Where in the world is the president of the United States? The economy is getting worse by the day — 62,000 fewer jobs in June and no end in sight with the airline and the auto industries among others taking it on the chin because of rampaging gas prices. Where is the national leadership?
George W. Bush has spent the last 18 months declining to use the tools available to him, no bully pulpit, no jawboning the profiteers, no nationwide speeches demanding legislation that would ease the situation and at least make people feel better. And it looks like he’s not going to do anything before he leaves office under one of the biggest clouds ever for an American chief executive.
He’s an Ivy League MBA for Pete’s sake, yet he seems not to understand practical economics, apparently interested only in Iraq and Afghanistan, if that.
Why not call in Republican Sen. John Ensign of Nevada and use his considerable presidential powers of persuasion to force him to withdraw his objection to the compromise bill to help the housing crunch? Why not stand up and scream at him that this is no time or place to play politics with the suffering of millions of Americans just because he wants to embarrass the Democrats. After all an overwhelming bipartisan majority is for the bill, including Ensign. But his efforts to include $6 billion for alternative fuel development in the House-passed package has caused a delay that will surely exacerbate the problem.
This is the same bozo that admitted to reporters several weeks ago that it would be a victory if his party only declined four seats in the Senate this November. Well, considering he is the chairman of the Republican Senatorial Campaign Committee it will be somewhat of a miracle if the GOP losses don’t go much higher than that.
Like his father before him, this president seems out of touch with reality when it comes to economic woes, mumbling something about a "rough patch" without pounding a fist on the podium and on the noses of the oil barons and speculators and mortgage lenders and banking gnomes who are responsible. George H. W. Bush fell prey to a slick slogan "it’s the economy, stupid" that had just enough truth in it to embarrass him and elect Bill Clinton. He too failed to increase national confidence although he had plenty of opportunity.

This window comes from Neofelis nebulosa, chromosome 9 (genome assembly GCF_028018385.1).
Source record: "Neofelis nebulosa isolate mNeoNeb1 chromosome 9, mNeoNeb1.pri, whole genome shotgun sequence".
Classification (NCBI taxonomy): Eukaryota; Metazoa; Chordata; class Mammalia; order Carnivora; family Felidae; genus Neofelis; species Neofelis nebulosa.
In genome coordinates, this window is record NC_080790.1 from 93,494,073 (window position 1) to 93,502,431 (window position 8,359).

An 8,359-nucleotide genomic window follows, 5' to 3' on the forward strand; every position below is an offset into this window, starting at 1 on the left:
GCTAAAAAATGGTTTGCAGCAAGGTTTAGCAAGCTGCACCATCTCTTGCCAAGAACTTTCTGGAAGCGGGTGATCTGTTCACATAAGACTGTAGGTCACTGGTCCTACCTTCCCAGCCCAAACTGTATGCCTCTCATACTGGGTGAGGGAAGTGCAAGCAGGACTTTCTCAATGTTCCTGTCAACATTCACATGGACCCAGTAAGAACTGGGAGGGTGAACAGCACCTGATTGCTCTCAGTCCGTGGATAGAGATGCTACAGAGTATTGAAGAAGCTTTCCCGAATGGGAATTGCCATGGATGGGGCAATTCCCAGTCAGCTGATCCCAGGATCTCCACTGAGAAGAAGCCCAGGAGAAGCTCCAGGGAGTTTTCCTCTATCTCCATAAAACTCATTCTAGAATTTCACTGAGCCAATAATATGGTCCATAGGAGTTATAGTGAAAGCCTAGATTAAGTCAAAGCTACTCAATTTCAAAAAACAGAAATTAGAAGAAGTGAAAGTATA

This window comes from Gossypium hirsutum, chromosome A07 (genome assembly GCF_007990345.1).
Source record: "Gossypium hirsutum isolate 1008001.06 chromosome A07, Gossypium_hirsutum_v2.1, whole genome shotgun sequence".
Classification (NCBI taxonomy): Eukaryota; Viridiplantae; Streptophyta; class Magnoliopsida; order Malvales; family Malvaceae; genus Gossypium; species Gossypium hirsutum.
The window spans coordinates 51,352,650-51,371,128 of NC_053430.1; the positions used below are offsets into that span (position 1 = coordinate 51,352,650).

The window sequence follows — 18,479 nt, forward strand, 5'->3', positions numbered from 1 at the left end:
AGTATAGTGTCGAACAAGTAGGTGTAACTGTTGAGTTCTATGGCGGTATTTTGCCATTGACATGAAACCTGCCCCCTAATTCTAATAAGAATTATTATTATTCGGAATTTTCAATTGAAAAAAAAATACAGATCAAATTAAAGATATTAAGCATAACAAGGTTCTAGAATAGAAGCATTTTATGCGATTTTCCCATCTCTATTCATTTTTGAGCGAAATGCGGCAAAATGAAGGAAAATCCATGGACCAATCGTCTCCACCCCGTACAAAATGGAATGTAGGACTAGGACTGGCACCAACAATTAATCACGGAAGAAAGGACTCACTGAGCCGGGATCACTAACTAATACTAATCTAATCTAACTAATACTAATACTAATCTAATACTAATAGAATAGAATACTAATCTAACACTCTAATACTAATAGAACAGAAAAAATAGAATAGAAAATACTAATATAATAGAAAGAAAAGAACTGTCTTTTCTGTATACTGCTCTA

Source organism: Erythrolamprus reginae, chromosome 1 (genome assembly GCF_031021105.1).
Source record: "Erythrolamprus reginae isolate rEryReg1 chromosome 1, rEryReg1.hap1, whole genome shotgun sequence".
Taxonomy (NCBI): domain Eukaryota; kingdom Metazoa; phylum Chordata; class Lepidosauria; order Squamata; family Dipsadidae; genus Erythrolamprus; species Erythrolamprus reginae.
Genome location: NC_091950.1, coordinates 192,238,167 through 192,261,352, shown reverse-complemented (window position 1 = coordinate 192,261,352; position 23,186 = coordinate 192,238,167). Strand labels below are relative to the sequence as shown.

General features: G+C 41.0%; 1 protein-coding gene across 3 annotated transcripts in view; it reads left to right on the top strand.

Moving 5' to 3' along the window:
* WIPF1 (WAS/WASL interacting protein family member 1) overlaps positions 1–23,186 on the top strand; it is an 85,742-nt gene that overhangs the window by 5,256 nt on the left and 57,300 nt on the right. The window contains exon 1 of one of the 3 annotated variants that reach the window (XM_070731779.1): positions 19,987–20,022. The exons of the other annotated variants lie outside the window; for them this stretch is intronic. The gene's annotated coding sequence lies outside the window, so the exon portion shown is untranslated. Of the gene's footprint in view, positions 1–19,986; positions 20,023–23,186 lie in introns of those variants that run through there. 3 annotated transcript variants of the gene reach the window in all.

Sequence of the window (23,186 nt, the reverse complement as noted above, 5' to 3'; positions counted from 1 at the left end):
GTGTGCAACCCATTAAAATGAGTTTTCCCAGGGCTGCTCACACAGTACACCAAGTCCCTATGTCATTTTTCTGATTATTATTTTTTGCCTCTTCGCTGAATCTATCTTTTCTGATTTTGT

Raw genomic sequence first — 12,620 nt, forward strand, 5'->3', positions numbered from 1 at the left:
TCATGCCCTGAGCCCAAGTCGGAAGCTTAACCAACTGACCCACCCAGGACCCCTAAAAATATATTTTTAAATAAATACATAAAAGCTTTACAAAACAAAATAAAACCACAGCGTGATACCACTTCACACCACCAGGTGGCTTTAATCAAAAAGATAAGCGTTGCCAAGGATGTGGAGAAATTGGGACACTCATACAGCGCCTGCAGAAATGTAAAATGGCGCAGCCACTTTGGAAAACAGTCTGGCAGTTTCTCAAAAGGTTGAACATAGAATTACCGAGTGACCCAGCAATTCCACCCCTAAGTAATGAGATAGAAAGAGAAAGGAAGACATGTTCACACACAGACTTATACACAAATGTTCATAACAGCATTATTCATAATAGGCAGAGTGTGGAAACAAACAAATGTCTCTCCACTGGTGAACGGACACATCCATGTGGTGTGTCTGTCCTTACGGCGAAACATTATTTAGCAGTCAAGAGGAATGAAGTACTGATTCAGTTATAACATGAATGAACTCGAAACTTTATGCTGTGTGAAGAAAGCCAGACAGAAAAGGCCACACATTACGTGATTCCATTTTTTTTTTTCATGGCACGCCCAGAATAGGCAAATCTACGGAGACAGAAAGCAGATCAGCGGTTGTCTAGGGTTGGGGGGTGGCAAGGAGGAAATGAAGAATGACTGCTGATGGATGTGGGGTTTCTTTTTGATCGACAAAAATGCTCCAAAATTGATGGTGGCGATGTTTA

This vagueness about what is demanded of presidents domestically has permeated the terms of both of George W’s. The second Bush ignored the veto power when he should have been using it to get congressional excesses in line. For much of his tenure he was blessed with a Republican majority in both Houses, but did little to manage it well. Some of this seeming disinterest in the building economic storm at home can be attributed to his preoccupation with war and the terrorist threat, which he met by claiming expanded presidential powers that led to constitutionally questionable incursions on American civil liberties and the treatment of prisoners that has caused a severe decline in American prestige overseas.
This can be chalked up to a loss of perspective in the aftermath of the Sept. 11, 200l attack on America. The horrendous assault seemed to jolt Bush into acts that in the long run furthered Osama bin Laden’s goals of disrupting our balance. Our overreaction fueled the anti-American sentiment dramatically.
But this is about our growing economic woes at home as well as abroad with a sharply weakened dollar and a market that finally is feeling the pinch of exorbitantly-priced oil that has driven down auto sales, curtailed air transportation and driven up food prices and threatens the well being of a large segment of the population.
Congress always has been an ineffectual, foolish, self- indulgent institution that responds well only under the gaze of a strong president and presidential strength is measured by forceful, decisive action. It is the difference between a Ronald Reagan whose first act was to fire striking air traffic controllers and Jimmy Carter who dawdled for a year over American hostages held by Iran.
Now with only six months to go, this president appears content to cluck his tongue and get the "hell out of Dodge," so far at least eschewing that bully pulpit and the therapeutic effect, if nothing else, of seeming to do something. He makes a weekly radio address with all the drama of a fireside chat without the fire.
Is it too late for him to make a difference? Probably. But it certainly would be worth a college try. After all that is what they taught him in Skull and Bones didn’t they.
(E-mail Dan K. Thomasson, former editor of the Scripps Howard News Service, at thomassondan(at)aol.com.)